How do you become a legend? A cultural icon? Guest Contributor David Larson had a front-row seat to the life of the late Daniel Peredo, a true Peruvian legend who happened to also be his brother-in-law. This is his tribute.
How do you become someone who, upon death after playing soccer on a playground soccer field in the afternoon sun, has your body taken around a city in a dark black car where more than 13,000 people show up to chant your name in the sweaty streets of a summer day in Lima?
Thousands upon thousands await in the soccer stadium; fathers with their sons, mothers with their children, crying and screaming your name in your honor. This was the stadium where you had given every ounce of your slight 160 lb. frame, the stadium where your staccato cadence, ringing out from the heavens, calling soccer gods’ names with the rhythm of your grandma’s metronome. It was in this stadium where your voice would rise like the lava about to explode out of a volcano, the emotion in your humble demeanor, the traits that were instilled into you by your parents, the ones who had always taught you to treat everyone with respect, from the waiter in the restaurant to the owner of the club. This was the point your body could no longer communicate with your brain and your heart and your soul could not contain itself any longer, and then, with your voice rising to unknown levels of climax:
On the day of your funeral, brother, the crowd watched as your big black car circled the stadium, cheering your name, their voices all rising in climax, including your two little precious daughters, that you gave everything you had, that would scream and giggle your name when you got home for lunch, which you did everyday despite a schedule that had you zigzagging across the streets of Lima. Your daughters were in that car on this day, with your cold and lifeless body, and so was your wife, dressed in black and telling anyone in that crowded and hot soccer stadium who would listen, “gracias.”
There was also the father-in-law.
The one who continued working at his fabric business long after his daughter had married you. Yes, he sure did love the soccer team, and his friends at the market were impressed. Despite his fame and connection to a real-life Peruvian legend, he would still arrive every day at 7am, seven days each week. He showed up like a badge of honor, never bragged. And after the long day, he would return to his house, and his son-in-law Daniel Kirino Peredo Menchola and his two beautiful daughters and Daniel’s wife, Milagros, and her mom, Rosa, would be waiting so that all three generations could have their dinner together.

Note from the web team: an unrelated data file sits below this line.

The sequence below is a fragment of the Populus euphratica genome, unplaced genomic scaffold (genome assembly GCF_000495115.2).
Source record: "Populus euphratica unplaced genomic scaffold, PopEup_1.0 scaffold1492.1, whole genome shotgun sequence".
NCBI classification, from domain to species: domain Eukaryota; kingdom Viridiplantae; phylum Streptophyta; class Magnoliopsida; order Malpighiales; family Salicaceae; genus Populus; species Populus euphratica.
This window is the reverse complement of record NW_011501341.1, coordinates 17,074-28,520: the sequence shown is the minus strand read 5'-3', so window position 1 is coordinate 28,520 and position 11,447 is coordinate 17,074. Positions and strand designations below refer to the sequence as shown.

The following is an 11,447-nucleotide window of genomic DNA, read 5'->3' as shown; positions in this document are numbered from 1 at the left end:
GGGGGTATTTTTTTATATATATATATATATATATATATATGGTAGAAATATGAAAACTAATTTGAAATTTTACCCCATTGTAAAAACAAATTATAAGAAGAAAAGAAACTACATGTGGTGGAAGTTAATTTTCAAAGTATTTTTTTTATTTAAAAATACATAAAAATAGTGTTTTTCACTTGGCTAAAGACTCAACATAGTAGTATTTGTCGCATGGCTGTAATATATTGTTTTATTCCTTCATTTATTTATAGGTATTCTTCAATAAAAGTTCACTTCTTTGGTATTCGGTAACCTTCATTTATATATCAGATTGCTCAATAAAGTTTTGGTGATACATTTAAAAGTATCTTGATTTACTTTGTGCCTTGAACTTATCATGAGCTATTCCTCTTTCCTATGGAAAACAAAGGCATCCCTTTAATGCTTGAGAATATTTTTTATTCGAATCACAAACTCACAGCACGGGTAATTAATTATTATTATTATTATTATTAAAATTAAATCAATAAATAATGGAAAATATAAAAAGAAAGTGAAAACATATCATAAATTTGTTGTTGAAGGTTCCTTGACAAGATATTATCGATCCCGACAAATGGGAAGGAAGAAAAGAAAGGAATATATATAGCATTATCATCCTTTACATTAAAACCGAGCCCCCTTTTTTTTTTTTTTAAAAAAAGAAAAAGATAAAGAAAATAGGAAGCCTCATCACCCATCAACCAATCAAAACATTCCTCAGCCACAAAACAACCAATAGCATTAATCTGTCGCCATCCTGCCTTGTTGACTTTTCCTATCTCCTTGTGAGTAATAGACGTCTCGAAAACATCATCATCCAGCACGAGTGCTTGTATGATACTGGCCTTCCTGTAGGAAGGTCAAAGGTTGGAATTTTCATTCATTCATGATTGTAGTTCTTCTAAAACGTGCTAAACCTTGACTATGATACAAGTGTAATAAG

Daniel was my brother-in-law.
I was able to experience first-hand walking into a restaurant in San Miguel, not some fancy steakhouse in Miraflores or cevichería in San Isidro, but walking into a San Miguel pollería—Hikari—and having the entire restaurant go silent. Heads would turn. Men would put down their forks and their Pilsen and would whisper something to their family. Daniel would give a knowing glance, shake anyone’s hand who needed it, pose for a picture if necessary, and then quickly retreat to a quiet table out of sight, because he just wanted to be alone with his family, and with those two little daughters whose smiles would light up a room.
There was Fátima, named after a saint. And Daniela.
I can remember Christmases.
There was one when Daniel had arranged for Santa Claus to make a midnight appearance on his way to the North Pole. I can remember this particular memory because I was the one who had brought two 50 lb. suitcases full of Hello Kitty paraphernalia from the United States, where I live with my wife. Those little girls were lucky.
There was another Christmas when my two 50 lb. bags were misplaced by the airline. I wasn’t sure how the family—and especially Daniel—would react, as normally about 10 shopping trips and 3 months planning went into the special holiday for his daughters. That’s how Daniel did everything for his daughters—special. Well, he ended up wrapping boxes full of nothing, just a note inside of each carefully wrapped package, detailing what the present was, explaining a slight delay in Santa’s delivery process. He sure treated them like princesses.
Daniel was a writer, had television and radio programs, a family man, and a tireless worker. He was also THE soccer announcer for Peru, more famous and more recognizable than the players. He maintained a wonderful reputation, because, well, that was exactly who he was. Despite achieving the resources to do what and when and how he pleased, he chose instead to live in his two-bedroom condo in Pueblo Libre—where he grew up. He continued living in his childhood home, where his 94-year-old mother still resides. He did this, and everything else, for a simple reason. Juggling jobs, hosting TV shows, writing for the newspaper, this was busy and tiresome work, and yet he still made room for precious family time. This home, this location, made all the sense in the world, as it allowed him 20 extra minutes every day to eat lunch at his house, with his wife and with his daughters.